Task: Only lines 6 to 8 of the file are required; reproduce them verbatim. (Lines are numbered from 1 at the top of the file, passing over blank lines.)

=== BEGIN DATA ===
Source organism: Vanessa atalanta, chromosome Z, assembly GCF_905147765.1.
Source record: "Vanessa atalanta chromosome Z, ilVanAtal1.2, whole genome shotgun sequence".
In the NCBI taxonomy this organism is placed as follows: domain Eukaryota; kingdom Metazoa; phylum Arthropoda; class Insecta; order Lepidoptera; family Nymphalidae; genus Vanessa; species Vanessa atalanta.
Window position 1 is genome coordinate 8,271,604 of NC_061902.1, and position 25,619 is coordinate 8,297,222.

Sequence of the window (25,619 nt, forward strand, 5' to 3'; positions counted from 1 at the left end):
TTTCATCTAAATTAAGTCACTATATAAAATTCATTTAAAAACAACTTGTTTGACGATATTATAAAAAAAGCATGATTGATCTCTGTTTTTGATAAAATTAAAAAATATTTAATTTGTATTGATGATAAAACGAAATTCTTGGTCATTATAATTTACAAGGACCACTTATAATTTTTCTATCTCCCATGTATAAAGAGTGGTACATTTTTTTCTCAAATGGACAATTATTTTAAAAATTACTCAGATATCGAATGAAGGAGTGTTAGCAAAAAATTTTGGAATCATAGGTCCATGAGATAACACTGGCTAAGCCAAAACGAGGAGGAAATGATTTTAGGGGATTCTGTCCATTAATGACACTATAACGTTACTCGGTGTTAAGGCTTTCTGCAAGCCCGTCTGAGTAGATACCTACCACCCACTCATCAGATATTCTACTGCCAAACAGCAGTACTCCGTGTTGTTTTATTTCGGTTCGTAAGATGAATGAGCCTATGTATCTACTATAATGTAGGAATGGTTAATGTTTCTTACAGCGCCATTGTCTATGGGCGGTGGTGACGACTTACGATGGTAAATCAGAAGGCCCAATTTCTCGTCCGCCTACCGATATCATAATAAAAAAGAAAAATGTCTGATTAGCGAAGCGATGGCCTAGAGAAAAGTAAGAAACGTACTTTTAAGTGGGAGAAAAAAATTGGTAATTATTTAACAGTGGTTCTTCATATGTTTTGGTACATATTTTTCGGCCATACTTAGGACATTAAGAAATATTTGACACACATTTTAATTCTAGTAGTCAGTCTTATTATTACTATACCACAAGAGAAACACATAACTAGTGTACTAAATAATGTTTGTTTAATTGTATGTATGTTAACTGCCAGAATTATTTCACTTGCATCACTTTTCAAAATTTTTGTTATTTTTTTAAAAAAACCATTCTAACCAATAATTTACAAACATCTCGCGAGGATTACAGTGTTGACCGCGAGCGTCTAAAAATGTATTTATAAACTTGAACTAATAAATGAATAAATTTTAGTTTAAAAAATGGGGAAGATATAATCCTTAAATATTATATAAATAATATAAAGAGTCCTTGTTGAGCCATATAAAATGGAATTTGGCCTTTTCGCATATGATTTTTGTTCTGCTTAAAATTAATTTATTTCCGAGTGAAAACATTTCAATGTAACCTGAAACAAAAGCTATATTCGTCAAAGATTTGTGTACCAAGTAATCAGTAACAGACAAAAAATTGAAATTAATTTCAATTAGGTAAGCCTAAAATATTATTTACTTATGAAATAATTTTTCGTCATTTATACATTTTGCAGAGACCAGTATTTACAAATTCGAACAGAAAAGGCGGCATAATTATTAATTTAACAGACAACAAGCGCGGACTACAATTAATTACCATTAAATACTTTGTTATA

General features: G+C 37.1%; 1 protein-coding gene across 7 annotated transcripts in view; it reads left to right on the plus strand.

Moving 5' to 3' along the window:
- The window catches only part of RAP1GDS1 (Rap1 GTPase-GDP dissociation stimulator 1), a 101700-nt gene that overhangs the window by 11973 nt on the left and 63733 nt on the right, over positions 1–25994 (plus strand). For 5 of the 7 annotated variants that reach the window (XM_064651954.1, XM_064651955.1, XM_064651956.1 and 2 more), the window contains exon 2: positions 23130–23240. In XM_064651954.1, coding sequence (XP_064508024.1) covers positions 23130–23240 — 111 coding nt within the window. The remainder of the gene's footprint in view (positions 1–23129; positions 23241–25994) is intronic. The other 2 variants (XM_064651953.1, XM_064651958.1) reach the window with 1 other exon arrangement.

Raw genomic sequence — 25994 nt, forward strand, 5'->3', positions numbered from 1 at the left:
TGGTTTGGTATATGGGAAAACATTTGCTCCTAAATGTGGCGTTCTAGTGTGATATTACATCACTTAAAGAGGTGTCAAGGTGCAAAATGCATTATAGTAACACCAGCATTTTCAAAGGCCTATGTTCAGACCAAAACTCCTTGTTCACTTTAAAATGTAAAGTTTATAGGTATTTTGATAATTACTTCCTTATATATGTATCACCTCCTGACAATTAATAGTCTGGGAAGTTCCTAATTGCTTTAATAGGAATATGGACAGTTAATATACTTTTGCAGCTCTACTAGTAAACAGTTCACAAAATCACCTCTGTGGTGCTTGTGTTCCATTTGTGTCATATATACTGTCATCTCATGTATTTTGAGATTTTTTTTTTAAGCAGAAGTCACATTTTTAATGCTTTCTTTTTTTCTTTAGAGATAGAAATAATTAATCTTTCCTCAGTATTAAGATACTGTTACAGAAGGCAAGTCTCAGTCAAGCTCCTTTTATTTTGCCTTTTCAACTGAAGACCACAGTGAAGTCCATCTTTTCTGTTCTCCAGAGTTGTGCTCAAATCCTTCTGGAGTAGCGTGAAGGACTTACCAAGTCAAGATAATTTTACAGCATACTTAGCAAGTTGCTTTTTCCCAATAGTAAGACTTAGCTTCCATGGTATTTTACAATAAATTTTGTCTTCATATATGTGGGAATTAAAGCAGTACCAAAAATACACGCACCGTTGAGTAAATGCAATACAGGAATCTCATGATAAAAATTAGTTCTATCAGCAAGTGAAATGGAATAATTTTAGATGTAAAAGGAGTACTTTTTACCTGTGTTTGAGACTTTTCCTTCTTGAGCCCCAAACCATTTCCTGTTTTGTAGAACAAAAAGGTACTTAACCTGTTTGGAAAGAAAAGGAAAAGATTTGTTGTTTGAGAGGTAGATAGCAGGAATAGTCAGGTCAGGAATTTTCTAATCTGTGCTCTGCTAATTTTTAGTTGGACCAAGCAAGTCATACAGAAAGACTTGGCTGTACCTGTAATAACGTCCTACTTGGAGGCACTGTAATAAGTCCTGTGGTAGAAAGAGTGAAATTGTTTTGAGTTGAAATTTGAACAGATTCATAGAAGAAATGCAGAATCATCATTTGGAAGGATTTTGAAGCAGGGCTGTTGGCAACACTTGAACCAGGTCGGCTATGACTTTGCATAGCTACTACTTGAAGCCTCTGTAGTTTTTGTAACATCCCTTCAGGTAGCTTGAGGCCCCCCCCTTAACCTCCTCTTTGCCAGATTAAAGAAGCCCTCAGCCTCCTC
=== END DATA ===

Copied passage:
TTTCATCTAAATTAAGTCACTATATAAAATTCATTTAAAAACAACTTGTTTGACGATATTATAAAAAAAGCATGATTGATCTCTGTTTTTGATAAAATTAAAAAATATTTAATTTGTATTGATGATAAAACGAAATTCTTGGTCATTATAATTTACAAGGACCACTTATAATTTTTCTATCTCCCATGTATAAAGAGTGGTACATTTTTTTCTCAAATGGACAATTATTTTAAAAATTACTCAGATATCGAATGAAGGAGTGTTAGCAAAAAATTTTGGAATCATAGGTCCATGAGATAACACTGGCTAAGCCAAAACGAGGAGGAAATGATTTTAGGGGATTCTGTCCATTAATGACACTATAACGTTACTCGGTGTTAAGGCTTTCTGCAAGCCCGTCTGAGTAGATACCTACCACCCACTCATCAGATATTCTACTGCCAAACAGCAGTACTCCGTGTTGTTTTATTTCGGTTCGTAAGATGAATGAGCCTATGTATCTACTATAATGTAGGAATGGTTAATGTTTCTTACAGCGCCATTGTCTATGGGCGGTGGTGACGACTTACGATGGTAAATCAGAAGGCCCAATTTCTCGTCCGCCTACCGATATCATAATAAAAAAGAAAAATGTCTGATTAGCGAAGCGATGGCCTAGAGAAAAGTAAGAAACGTACTTTTAAGTGGGAGAAAAAAATTGGTAATTATTTAACAGTGGTTCTTCATATGTTTTGGTACATATTTTTCGGCCATACTTAGGACATTAAGAAATATTTGACACACATTTTAATTCTAGTAGTCAGTCTTATTATTACTATACCACAAGAGAAACACATAACTAGTGTACTAAATAATGTTTGTTTAATTGTATGTATGTTAACTGCCAGAATTATTTCACTTGCATCACTTTTCAAAATTTTTGTTATTTTTTTAAAAAAACCATTCTAACCAATAATTTACAAACATCTCGCGAGGATTACAGTGTTGACCGCGAGCGTCTAAAAATGTATTTATAAACTTGAACTAATAAATGAATAAATTTTAGTTTAAAAAATGGGGAAGATATAATCCTTAAATATTATATAAATAATATAAAGAGTCCTTGTTGAGCCATATAAAATGGAATTTGGCCTTTTCGCATATGATTTTTGTTCTGCTTAAAATTAATTTATTTCCGAGTGAAAACATTTCAATGTAACCTGAAACAAAAGCTATATTCGTCAAAGATTTGTGTACCAAGTAATCAGTAACAGACAAAAAATTGAAATTAATTTCAATTAGGTAAGCCTAAAATATTATTTACTTATGAAATAATTTTTCGTCATTTATACATTTTGCAGAGACCAGTATTTACAAATTCGAACAGAAAAGGCGGCATAATTATTAATTTAACAGACAACAAGCGCGGACTACAATTAATTACCATTAAATACTTTGTTATA

General features: G+C 37.1%; 1 protein-coding gene across 7 annotated transcripts in view; it reads left to right on the plus strand.

Moving 5' to 3' along the window: